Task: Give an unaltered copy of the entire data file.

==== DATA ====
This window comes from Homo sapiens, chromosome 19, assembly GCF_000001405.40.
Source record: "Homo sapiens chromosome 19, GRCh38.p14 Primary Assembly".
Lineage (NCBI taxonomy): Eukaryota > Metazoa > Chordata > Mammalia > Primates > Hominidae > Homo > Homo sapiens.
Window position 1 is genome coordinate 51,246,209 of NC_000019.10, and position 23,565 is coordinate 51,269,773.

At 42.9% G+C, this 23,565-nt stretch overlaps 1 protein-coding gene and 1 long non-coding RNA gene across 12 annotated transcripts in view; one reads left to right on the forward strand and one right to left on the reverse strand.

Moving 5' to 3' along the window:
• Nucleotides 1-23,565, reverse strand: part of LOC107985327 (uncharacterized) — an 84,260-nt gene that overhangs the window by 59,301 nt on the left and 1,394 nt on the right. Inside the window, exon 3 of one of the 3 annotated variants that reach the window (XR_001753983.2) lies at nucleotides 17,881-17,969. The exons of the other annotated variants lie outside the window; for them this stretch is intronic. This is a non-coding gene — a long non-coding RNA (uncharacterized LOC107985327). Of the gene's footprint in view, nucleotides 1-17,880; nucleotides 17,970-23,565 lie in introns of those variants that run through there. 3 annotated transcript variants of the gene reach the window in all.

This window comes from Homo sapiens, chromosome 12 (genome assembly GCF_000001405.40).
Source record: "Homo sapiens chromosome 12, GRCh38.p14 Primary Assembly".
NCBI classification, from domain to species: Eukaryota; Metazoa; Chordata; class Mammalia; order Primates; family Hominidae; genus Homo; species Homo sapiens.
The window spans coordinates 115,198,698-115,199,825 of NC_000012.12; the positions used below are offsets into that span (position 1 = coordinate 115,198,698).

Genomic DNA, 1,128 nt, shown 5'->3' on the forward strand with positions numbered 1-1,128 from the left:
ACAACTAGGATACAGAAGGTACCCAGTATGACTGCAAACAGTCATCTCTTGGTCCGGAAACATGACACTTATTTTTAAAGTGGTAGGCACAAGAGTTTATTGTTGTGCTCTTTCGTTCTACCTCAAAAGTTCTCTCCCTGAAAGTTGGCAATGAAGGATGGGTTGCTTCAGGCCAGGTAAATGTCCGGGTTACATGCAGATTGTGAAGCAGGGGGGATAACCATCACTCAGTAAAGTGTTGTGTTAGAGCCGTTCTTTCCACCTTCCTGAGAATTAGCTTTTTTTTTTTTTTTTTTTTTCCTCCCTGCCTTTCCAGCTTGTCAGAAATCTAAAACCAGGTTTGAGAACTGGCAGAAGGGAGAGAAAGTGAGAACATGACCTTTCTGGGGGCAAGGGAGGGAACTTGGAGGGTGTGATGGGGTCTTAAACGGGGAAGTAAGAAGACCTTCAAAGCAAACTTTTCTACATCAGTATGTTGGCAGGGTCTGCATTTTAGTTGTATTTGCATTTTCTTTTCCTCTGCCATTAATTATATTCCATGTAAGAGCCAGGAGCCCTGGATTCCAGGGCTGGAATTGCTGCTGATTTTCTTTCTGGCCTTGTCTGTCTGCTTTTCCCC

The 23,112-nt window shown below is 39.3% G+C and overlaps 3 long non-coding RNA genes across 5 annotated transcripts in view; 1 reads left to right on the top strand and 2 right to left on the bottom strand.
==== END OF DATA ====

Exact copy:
This window comes from Homo sapiens, chromosome 19, assembly GCF_000001405.40.
Source record: "Homo sapiens chromosome 19, GRCh38.p14 Primary Assembly".
Lineage (NCBI taxonomy): Eukaryota > Metazoa > Chordata > Mammalia > Primates > Hominidae > Homo > Homo sapiens.
Window position 1 is genome coordinate 51,246,209 of NC_000019.10, and position 23,565 is coordinate 51,269,773.

At 42.9% G+C, this 23,565-nt stretch overlaps 1 protein-coding gene and 1 long non-coding RNA gene across 12 annotated transcripts in view; one reads left to right on the forward strand and one right to left on the reverse strand.

Moving 5' to 3' along the window:
• Nucleotides 1-23,565, reverse strand: part of LOC107985327 (uncharacterized) — an 84,260-nt gene that overhangs the window by 59,301 nt on the left and 1,394 nt on the right. Inside the window, exon 3 of one of the 3 annotated variants that reach the window (XR_001753983.2) lies at nucleotides 17,881-17,969. The exons of the other annotated variants lie outside the window; for them this stretch is intronic. This is a non-coding gene — a long non-coding RNA (uncharacterized LOC107985327). Of the gene's footprint in view, nucleotides 1-17,880; nucleotides 17,970-23,565 lie in introns of those variants that run through there. 3 annotated transcript variants of the gene reach the window in all.

This window comes from Homo sapiens, chromosome 12 (genome assembly GCF_000001405.40).
Source record: "Homo sapiens chromosome 12, GRCh38.p14 Primary Assembly".
NCBI classification, from domain to species: Eukaryota; Metazoa; Chordata; class Mammalia; order Primates; family Hominidae; genus Homo; species Homo sapiens.
The window spans coordinates 115,198,698-115,199,825 of NC_000012.12; the positions used below are offsets into that span (position 1 = coordinate 115,198,698).

Genomic DNA, 1,128 nt, shown 5'->3' on the forward strand with positions numbered 1-1,128 from the left:
ACAACTAGGATACAGAAGGTACCCAGTATGACTGCAAACAGTCATCTCTTGGTCCGGAAACATGACACTTATTTTTAAAGTGGTAGGCACAAGAGTTTATTGTTGTGCTCTTTCGTTCTACCTCAAAAGTTCTCTCCCTGAAAGTTGGCAATGAAGGATGGGTTGCTTCAGGCCAGGTAAATGTCCGGGTTACATGCAGATTGTGAAGCAGGGGGGATAACCATCACTCAGTAAAGTGTTGTGTTAGAGCCGTTCTTTCCACCTTCCTGAGAATTAGCTTTTTTTTTTTTTTTTTTTTTCCTCCCTGCCTTTCCAGCTTGTCAGAAATCTAAAACCAGGTTTGAGAACTGGCAGAAGGGAGAGAAAGTGAGAACATGACCTTTCTGGGGGCAAGGGAGGGAACTTGGAGGGTGTGATGGGGTCTTAAACGGGGAAGTAAGAAGACCTTCAAAGCAAACTTTTCTACATCAGTATGTTGGCAGGGTCTGCATTTTAGTTGTATTTGCATTTTCTTTTCCTCTGCCATTAATTATATTCCATGTAAGAGCCAGGAGCCCTGGATTCCAGGGCTGGAATTGCTGCTGATTTTCTTTCTGGCCTTGTCTGTCTGCTTTTCCCC

The 23,112-nt window shown below is 39.3% G+C and overlaps 3 long non-coding RNA genes across 5 annotated transcripts in view; 1 reads left to right on the top strand and 2 right to left on the bottom strand.